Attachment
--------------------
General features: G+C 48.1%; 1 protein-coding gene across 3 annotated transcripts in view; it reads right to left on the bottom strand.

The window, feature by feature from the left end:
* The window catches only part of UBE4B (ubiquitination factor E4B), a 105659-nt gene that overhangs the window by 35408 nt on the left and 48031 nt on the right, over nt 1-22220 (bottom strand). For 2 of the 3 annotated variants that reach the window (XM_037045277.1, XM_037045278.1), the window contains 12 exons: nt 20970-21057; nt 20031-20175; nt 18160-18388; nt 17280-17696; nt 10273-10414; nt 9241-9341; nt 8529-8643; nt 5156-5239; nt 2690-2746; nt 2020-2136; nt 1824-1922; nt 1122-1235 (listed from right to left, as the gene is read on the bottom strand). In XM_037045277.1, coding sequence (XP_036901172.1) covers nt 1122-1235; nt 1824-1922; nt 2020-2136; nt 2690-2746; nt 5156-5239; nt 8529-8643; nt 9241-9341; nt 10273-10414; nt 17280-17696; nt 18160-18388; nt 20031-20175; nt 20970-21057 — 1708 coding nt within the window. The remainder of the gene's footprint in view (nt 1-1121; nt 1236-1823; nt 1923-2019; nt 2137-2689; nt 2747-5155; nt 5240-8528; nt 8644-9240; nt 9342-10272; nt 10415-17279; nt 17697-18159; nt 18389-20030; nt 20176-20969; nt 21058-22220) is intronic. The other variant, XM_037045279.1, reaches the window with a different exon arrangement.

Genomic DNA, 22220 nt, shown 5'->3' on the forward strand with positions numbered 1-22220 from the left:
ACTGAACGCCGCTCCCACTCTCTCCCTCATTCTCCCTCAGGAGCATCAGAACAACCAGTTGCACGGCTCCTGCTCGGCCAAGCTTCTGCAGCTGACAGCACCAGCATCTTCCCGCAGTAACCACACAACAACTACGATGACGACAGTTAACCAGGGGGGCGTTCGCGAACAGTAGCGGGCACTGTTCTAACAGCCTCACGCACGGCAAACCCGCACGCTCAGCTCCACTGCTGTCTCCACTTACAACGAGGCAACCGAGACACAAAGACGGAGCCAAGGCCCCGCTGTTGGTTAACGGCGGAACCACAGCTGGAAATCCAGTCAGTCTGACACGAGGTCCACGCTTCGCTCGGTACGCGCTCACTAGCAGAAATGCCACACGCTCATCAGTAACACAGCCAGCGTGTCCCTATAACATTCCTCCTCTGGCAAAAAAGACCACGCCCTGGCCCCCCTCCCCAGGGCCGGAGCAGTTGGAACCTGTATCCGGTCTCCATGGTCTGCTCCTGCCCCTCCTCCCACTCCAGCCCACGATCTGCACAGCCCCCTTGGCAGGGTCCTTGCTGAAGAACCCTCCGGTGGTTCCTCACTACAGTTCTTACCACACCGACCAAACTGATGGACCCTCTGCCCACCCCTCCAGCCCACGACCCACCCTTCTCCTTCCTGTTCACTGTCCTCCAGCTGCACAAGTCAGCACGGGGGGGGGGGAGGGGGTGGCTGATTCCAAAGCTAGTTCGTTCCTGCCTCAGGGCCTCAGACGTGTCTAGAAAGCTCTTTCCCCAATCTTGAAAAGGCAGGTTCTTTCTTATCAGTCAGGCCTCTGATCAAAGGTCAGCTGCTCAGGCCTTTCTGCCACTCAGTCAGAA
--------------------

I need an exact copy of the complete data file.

General features: G+C 48.1%; 1 protein-coding gene across 3 annotated transcripts in view; it reads right to left on the bottom strand.

The window, feature by feature from the left end:
* The window catches only part of UBE4B (ubiquitination factor E4B), a 105659-nt gene that overhangs the window by 35408 nt on the left and 48031 nt on the right, over nt 1-22220 (bottom strand). For 2 of the 3 annotated variants that reach the window (XM_037045277.1, XM_037045278.1), the window contains 12 exons: nt 20970-21057; nt 20031-20175; nt 18160-18388; nt 17280-17696; nt 10273-10414; nt 9241-9341; nt 8529-8643; nt 5156-5239; nt 2690-2746; nt 2020-2136; nt 1824-1922; nt 1122-1235 (listed from right to left, as the gene is read on the bottom strand). In XM_037045277.1, coding sequence (XP_036901172.1) covers nt 1122-1235; nt 1824-1922; nt 2020-2136; nt 2690-2746; nt 5156-5239; nt 8529-8643; nt 9241-9341; nt 10273-10414; nt 17280-17696; nt 18160-18388; nt 20031-20175; nt 20970-21057 — 1708 coding nt within the window. The remainder of the gene's footprint in view (nt 1-1121; nt 1236-1823; nt 1923-2019; nt 2137-2689; nt 2747-5155; nt 5240-8528; nt 8644-9240; nt 9342-10272; nt 10415-17279; nt 17697-18159; nt 18389-20030; nt 20176-20969; nt 21058-22220) is intronic. The other variant, XM_037045279.1, reaches the window with a different exon arrangement.

Genomic DNA, 22220 nt, shown 5'->3' on the forward strand with positions numbered 1-22220 from the left:
ACTGAACGCCGCTCCCACTCTCTCCCTCATTCTCCCTCAGGAGCATCAGAACAACCAGTTGCACGGCTCCTGCTCGGCCAAGCTTCTGCAGCTGACAGCACCAGCATCTTCCCGCAGTAACCACACAACAACTACGATGACGACAGTTAACCAGGGGGGCGTTCGCGAACAGTAGCGGGCACTGTTCTAACAGCCTCACGCACGGCAAACCCGCACGCTCAGCTCCACTGCTGTCTCCACTTACAACGAGGCAACCGAGACACAAAGACGGAGCCAAGGCCCCGCTGTTGGTTAACGGCGGAACCACAGCTGGAAATCCAGTCAGTCTGACACGAGGTCCACGCTTCGCTCGGTACGCGCTCACTAGCAGAAATGCCACACGCTCATCAGTAACACAGCCAGCGTGTCCCTATAACATTCCTCCTCTGGCAAAAAAGACCACGCCCTGGCCCCCCTCCCCAGGGCCGGAGCAGTTGGAACCTGTATCCGGTCTCCATGGTCTGCTCCTGCCCCTCCTCCCACTCCAGCCCACGATCTGCACAGCCCCCTTGGCAGGGTCCTTGCTGAAGAACCCTCCGGTGGTTCCTCACTACAGTTCTTACCACACCGACCAAACTGATGGACCCTCTGCCCACCCCTCCAGCCCACGACCCACCCTTCTCCTTCCTGTTCACTGTCCTCCAGCTGCACAAGTCAGCACGGGGGGGGGGGAGGGGGTGGCTGATTCCAAAGCTAGTTCGTTCCTGCCTCAGGGCCTCAGACGTGTCTAGAAAGCTCTTTCCCCAATCTTGAAAAGGCAGGTTCTTTCTTATCAGTCAGGCCTCTGATCAAAGGTCAGCTGCTCAGGCCTTTCTGCCACTCAGTCAGAA